The Duke is dead, and we are rid of strife
by Felton's hand that took away his life

The work goes on at length with an argument that Buckingham's assassination was not even a crime but that the Duke himself had been a criminal who had placed himself above the law.[13]

A rotten member, that can have no cure,
Must be cut off to save the body sure

Other works contrasted the Duke, who was claimed to be popish, cowardly, effeminate and corrupt, with Felton, who was described as Protestant, brave, manly and virtuous.[3] The writer Owen Feltham described Felton as a second Brutus.[14]

A dagger claimed to be the one used by Felton to assassinate Buckingham, drawn by Samuel Ireland, 1795[15]

The son of Alexander Gill the Elder was sentenced to a fine of £2,000 and the removal of his ears after being overheard drinking to the health of Felton and stating that Buckingham had joined King James I in hell. However these punishments were remitted after his father and Archbishop Laud appealed to King Charles I.[16]

After being tried and found guilty Felton was hanged at Tyburn on 29 November 1628.[3] In a miscalculation by authorities, his body was sent back to Portsmouth for exhibition where, rather than becoming a lesson in disgrace, it was made an object of veneration. A gulf was revealed between a public who revered Felton and the authorities that punished him.[3]

There are 18th and 19th century accounts of a dagger, claimed to have been the one used by Felton, being on display at Newnham Paddox in Warwickshire.[17][18][15] Newnham Paddox was the family seat of the Earls of Denbigh and Buckingham's sister, Susan, had married William Feilding, 1st Earl of Denbigh. How the dagger (if authentic) came to be at Newham Paddox was explained by it being recovered after the assassination and sent to Buckingham's widow, Katherine Villiers, Duchess of Buckingham, who was also living there.[19]

In fiction


The Three Musketeers


Felton's assassination of the Duke was fictionalised in Alexandre Dumas, père's The Three Musketeers (1844) and features in several film adaptations of the novel.

In Dumas' novel, Felton is portrayed as a Puritan who serves the fictional Lord de Winter. Felton is entrusted by de Winter to guard Milady de Winter, the widow of de Winter's brother and a French spy. Milady's master, Cardinal Richelieu, has ordered her to deter Buckingham from helping La Rochelle or else he will reveal his affair with the French Queen and if he still pursue his goals to have Buckingham murdered so that he will not aid the Huguenot cause in the city of La Rochelle. As she and Felton question each other she puts on a façade of sorrow and broken innocence, even pretending to be a Puritan like Felton and inventing a story of being drugged and raped by Buckingham. Milady manages to seduce Felton in a matter of days and they escape together. Felton is sent to stab Buckingham, which he then justifies on the grounds of his lack of promotion in order to protect Milady. However Felton realises that he has been deceived when Milady sails away without him, and he is left to be hanged for his crime.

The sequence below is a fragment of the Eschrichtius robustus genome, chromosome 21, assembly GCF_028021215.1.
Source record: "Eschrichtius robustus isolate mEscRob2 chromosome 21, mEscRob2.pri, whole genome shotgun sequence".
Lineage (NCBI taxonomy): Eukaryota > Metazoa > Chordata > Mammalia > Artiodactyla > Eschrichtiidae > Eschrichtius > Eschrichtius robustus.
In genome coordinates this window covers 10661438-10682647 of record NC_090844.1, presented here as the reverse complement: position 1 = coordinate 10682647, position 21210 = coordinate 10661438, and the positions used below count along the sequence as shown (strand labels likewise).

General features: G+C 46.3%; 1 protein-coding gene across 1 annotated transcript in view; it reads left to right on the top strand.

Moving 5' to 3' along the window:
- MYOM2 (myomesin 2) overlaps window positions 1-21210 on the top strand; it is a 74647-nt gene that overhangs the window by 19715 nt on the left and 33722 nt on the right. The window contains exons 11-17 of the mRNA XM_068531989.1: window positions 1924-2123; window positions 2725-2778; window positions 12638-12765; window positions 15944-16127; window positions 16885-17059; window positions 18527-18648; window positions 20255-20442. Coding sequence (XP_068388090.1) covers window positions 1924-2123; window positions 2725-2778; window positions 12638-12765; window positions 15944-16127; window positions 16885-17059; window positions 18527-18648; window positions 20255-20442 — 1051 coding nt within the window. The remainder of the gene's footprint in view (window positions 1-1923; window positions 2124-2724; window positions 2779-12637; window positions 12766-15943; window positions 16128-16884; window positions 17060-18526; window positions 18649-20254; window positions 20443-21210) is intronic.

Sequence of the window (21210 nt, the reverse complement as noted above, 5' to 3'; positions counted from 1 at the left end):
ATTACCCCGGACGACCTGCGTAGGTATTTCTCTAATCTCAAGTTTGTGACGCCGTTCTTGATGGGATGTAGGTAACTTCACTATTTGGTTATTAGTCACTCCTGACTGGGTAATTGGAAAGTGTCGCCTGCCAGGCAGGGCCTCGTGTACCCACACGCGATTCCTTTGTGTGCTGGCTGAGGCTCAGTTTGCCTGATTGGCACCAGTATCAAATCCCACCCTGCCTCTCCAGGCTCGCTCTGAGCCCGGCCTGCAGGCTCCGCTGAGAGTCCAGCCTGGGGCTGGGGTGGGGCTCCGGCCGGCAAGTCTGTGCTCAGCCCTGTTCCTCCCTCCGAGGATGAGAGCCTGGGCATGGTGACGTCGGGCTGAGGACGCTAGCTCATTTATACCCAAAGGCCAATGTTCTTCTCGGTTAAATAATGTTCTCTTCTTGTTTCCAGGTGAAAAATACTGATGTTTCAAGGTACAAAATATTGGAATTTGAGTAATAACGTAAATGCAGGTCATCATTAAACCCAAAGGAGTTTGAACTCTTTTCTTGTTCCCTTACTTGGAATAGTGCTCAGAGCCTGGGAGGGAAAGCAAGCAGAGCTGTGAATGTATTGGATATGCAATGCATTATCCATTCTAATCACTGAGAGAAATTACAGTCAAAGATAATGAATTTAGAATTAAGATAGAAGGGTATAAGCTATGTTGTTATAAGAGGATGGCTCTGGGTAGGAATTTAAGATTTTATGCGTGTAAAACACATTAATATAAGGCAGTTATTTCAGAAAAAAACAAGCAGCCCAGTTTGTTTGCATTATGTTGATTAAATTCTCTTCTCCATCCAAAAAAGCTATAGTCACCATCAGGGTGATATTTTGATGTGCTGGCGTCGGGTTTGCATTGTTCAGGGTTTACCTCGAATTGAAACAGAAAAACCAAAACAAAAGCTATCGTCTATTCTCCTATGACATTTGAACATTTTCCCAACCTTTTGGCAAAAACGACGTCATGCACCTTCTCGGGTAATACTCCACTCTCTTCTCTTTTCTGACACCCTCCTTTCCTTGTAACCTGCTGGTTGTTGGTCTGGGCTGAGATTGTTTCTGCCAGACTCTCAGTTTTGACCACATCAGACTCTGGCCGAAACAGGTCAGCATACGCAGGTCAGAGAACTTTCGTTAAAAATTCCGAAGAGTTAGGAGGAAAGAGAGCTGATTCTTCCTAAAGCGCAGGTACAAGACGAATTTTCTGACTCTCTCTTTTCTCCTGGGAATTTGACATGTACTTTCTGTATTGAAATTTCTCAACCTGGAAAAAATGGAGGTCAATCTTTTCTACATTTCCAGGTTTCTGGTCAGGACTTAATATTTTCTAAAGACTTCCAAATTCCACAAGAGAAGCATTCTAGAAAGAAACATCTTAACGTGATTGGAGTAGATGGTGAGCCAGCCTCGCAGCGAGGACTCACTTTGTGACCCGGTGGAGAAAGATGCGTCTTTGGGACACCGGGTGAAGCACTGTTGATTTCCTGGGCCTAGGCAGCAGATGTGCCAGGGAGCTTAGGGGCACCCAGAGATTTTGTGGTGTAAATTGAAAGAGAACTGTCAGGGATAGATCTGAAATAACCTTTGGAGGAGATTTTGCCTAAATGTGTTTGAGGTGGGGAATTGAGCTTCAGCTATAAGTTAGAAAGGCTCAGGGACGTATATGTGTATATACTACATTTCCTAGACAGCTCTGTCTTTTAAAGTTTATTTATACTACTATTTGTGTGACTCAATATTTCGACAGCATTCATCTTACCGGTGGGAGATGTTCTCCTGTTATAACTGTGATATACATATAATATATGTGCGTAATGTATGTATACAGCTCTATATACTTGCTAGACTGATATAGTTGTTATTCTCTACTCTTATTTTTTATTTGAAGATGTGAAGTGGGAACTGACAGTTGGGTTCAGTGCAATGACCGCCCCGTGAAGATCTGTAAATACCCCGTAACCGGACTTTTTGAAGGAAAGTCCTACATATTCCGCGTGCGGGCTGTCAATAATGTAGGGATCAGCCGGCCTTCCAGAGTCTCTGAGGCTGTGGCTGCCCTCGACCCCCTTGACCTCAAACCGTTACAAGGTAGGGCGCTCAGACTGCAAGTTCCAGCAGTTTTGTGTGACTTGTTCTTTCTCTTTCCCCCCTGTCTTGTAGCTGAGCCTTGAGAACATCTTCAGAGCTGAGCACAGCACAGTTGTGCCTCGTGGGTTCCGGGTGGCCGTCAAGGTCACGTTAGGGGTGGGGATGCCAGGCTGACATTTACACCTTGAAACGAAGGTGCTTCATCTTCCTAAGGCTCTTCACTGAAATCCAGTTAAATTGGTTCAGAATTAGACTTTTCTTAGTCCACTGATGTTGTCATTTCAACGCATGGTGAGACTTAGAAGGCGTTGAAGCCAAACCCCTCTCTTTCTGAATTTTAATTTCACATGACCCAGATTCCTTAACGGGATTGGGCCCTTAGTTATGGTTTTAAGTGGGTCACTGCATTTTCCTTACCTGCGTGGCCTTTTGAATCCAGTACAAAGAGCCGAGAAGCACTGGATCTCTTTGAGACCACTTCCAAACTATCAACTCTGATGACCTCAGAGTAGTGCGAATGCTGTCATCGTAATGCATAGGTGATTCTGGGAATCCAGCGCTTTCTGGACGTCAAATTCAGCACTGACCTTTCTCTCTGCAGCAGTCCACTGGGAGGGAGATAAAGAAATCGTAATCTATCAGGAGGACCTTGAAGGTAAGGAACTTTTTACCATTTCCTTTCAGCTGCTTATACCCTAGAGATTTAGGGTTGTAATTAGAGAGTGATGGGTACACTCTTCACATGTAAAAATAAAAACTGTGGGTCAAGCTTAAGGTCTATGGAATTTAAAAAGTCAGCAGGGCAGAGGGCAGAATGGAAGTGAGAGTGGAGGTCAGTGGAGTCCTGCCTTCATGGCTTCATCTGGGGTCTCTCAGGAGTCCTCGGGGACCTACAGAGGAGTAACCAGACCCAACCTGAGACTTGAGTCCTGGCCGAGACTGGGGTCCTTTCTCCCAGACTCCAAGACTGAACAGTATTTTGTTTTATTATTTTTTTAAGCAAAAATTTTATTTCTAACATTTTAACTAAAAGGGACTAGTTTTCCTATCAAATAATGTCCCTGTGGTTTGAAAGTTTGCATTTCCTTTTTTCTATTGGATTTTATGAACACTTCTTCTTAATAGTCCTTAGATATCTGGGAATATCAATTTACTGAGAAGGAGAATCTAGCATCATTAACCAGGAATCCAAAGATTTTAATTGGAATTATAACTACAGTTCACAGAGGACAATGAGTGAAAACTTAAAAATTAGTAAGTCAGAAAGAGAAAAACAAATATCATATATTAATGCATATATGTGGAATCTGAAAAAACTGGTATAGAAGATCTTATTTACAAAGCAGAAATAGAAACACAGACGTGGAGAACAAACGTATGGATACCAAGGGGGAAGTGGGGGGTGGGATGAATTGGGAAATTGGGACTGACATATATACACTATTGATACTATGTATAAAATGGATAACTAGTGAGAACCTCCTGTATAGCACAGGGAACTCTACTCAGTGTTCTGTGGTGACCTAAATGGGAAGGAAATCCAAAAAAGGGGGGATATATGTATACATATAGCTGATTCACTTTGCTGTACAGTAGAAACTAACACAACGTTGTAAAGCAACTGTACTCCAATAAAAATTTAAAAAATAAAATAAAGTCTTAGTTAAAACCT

In the 1961 French film Les Trois Mousquetaires, Felton was played by Sacha Pitoëff; in the 1969 film of the Three Musketeers Felton is played by Christopher Walken.

In the 1973 film The Three Musketeers and its 1974 sequel The Four Musketeers, Felton is played by Michael Gothard. Felton appears briefly in the first film as a Puritan servant of Buckingham[20] (Lord de Winter does not appear in the films). The second film portrays his gradual seduction by Milady at some length and then his assassination of Buckingham, carried out under her influence.[citation needed]